Of all the people you never thought it would be, in 1995 Tim Henman became the first man to be thrown out of Wimbledon. During a doubles match with Jeremy Bates Henman lost a crucial point in the fourth set tiebreaker and frustratingly smashed the ball downcourt. Unfortunately, standing in the way was the face of sixteen-year-old ball girl Caroline Hall who was running cross-court to resume her correct position. The umpire didn’t even hesitate and disqualified the pair. Still, Hall got a huge bunch of flowers and a kiss from Tim for her troubles the next day.

A Really Aggressive Wife Doesn’t Win You Tennis Matches

Obviously peeved that Henman had beaten him to that Wimby record a few days previously, American Jeff Tarango took particular umbrage to umpire Bruno Rebuah continually ruling against him. His outburst of “That’s it, I’m not playing” is now pretty famous as was his pleas to officials to remove the umpire. After telling an angry crowd to “shut up” he packed his bags and stormed off court, disqualifying himself. To make matters worse for Rebuah, Tarango’s wife Benedicte then stormed on court and slapped him twice in the face. Tarango was heavily fined for his troubles and banned from the next two Grand Slams.

Father Doesn’t Always Know Best

This could relate to a number of people here but we are in fact talking about Damir Dokic who was famously ejected from his daughter Jelena’s match in the pre-Wimby tournament at Birmingham’s Edgbaston Club in June 1999. After a string of decisions went against Jelena, Damir became increasingly agitated in his chair. A string of outbursts towards the umpire ended with him shouting to everybody present that “they were fascists” for which he was finally ejected. Once outside, he proceeded to lie in front of traffic in the middle of the road and eventually spent the afternoon in prison.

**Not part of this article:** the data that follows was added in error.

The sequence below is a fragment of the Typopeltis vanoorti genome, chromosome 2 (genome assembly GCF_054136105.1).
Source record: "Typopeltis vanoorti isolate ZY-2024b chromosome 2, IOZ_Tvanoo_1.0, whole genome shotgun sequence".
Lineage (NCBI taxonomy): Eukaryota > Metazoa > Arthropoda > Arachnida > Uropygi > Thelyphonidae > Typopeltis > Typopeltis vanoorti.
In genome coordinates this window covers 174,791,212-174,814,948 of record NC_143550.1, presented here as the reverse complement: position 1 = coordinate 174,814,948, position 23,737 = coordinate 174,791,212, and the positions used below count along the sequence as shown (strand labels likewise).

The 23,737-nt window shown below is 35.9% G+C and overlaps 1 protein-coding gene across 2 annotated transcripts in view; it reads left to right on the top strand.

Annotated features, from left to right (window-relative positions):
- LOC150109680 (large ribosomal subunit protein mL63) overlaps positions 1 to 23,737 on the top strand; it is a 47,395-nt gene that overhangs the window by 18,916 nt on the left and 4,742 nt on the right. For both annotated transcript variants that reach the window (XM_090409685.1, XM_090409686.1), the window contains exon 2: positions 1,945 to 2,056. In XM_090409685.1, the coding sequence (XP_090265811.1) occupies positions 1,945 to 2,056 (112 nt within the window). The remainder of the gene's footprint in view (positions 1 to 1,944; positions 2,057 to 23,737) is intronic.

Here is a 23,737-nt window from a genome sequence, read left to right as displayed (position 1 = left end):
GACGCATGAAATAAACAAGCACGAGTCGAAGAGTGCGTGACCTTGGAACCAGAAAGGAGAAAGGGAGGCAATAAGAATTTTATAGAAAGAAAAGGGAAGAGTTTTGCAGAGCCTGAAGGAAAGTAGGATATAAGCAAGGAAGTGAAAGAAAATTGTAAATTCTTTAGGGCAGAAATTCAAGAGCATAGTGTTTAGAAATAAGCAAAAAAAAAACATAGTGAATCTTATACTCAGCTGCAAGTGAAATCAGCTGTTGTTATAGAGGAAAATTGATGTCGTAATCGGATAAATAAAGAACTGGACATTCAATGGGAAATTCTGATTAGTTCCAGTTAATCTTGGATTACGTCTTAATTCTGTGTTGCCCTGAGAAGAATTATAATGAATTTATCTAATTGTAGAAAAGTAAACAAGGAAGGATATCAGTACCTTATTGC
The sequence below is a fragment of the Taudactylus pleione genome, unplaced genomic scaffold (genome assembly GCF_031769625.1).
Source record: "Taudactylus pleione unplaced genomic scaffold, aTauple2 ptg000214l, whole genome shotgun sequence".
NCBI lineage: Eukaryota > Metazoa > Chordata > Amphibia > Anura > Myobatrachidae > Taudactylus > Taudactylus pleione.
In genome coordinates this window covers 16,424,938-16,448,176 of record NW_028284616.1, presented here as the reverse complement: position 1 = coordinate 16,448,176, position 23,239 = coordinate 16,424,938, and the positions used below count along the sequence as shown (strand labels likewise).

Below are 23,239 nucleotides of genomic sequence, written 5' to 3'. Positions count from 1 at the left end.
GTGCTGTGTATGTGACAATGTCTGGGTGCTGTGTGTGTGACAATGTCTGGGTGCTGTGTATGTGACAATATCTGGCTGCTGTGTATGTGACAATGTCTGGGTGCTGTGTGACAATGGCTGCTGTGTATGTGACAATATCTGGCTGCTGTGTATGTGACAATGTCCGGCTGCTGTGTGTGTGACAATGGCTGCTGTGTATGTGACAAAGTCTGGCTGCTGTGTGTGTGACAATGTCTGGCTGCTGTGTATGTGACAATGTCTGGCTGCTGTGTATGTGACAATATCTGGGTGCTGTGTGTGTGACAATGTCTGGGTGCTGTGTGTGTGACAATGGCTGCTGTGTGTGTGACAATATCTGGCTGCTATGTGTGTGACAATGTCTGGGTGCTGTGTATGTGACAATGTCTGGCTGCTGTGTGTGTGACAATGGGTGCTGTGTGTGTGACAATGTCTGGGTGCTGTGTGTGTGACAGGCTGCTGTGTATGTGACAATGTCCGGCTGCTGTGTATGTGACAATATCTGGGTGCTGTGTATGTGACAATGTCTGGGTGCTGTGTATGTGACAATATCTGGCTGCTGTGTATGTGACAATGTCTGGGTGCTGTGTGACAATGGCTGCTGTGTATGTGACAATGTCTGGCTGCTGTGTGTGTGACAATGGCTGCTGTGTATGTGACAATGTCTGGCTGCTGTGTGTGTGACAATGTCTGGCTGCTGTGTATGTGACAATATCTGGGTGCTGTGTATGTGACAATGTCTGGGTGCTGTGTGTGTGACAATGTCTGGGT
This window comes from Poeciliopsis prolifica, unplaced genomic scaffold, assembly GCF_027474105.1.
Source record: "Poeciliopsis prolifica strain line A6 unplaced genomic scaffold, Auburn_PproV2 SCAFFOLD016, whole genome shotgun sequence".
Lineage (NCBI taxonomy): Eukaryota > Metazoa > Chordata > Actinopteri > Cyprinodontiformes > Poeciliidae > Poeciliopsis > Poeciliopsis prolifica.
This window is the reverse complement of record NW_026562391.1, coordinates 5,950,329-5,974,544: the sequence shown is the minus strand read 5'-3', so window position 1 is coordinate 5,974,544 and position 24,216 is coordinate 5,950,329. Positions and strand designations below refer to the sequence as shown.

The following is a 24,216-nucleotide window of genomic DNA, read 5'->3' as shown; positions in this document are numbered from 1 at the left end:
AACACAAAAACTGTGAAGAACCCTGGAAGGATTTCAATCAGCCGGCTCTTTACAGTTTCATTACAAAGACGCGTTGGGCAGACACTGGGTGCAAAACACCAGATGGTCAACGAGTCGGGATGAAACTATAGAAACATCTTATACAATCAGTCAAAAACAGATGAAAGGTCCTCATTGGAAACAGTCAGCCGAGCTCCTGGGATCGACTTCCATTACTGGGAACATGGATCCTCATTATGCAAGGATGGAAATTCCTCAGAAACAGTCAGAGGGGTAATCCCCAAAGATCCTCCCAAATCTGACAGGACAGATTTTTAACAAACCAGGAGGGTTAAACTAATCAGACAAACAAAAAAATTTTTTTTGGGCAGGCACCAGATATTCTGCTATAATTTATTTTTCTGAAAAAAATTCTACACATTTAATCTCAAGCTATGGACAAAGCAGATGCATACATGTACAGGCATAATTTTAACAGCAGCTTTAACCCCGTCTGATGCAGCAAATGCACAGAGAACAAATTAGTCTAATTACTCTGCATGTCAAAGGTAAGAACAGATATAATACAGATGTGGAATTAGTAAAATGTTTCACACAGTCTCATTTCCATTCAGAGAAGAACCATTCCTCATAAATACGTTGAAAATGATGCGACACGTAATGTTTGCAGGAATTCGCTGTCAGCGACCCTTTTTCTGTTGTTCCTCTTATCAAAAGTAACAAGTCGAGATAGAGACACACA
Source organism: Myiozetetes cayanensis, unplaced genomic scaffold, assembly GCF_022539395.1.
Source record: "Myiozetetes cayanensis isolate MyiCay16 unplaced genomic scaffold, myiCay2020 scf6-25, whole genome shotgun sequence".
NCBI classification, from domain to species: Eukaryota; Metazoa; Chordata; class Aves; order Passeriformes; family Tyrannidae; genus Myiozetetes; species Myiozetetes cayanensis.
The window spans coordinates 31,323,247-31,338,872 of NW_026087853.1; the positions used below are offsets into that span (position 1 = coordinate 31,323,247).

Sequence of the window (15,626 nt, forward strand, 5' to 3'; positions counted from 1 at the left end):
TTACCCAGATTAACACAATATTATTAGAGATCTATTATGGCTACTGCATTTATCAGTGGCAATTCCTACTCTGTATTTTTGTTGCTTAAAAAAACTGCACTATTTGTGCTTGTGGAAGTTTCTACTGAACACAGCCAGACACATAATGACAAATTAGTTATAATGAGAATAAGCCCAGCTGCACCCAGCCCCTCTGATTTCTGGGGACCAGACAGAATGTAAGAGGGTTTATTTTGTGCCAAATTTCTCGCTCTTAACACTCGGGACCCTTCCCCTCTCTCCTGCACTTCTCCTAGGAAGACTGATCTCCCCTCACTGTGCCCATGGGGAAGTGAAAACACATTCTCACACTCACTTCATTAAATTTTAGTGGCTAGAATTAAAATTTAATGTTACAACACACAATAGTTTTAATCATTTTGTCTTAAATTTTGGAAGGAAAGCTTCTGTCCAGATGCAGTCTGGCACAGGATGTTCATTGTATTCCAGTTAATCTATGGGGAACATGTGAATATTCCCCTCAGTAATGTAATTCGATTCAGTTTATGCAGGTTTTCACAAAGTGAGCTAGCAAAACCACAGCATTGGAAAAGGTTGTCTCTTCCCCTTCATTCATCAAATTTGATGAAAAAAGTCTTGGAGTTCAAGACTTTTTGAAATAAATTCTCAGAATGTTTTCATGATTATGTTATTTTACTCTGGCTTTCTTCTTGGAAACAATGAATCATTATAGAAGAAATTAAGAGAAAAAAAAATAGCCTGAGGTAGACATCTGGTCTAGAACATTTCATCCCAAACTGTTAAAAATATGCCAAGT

Of course there are many others. A lot have come from the mouths of that pesky Mr. McEnroe and Madame Serena Williams. But for now we return back to the present day and to the current happenings in Paris. It’s a Slam which is shaping up pretty nicely so far. We hope that continues, and more for the tennis than the likes of the difficult situations umpires find themselves in like those listed above.

Gun Shots At The US Open

James Reilly, a 33-year-old resident of New York City, was shot in the left thigh at the U.S. Open while viewing a third-round night match. This was the news that came out of the U.S. Open on September 4, 1977 as Mr. Reilly was shot while he was a spectator at the John McEnroe – Eddie Dibbs third-round night match at the U.S. Open at the West Side Tennis Club in Forest Hills.

The shooting, from a .38 caliber gun, occurred at the start of the match near Portal 8 in the north section of the stadium and delayed play for about six minutes as Reilly was taken from the stands to the first aid station and then to nearby St. John’s Hospital. Most of the 6, 943 fans in attendance were not aware that a shooting had occurred. Police concluded it was likely a shot that came from outside the stadium.

McEnroe wins the best-of-three set match 6-2, 4-6, 6-4. For more unusual happenings in the world of tennis, pick up a copy of the book ON THIS DAY IN TENNIS HISTORY ($19.95, New Chapter Press, www.TennisHistoryBook.com)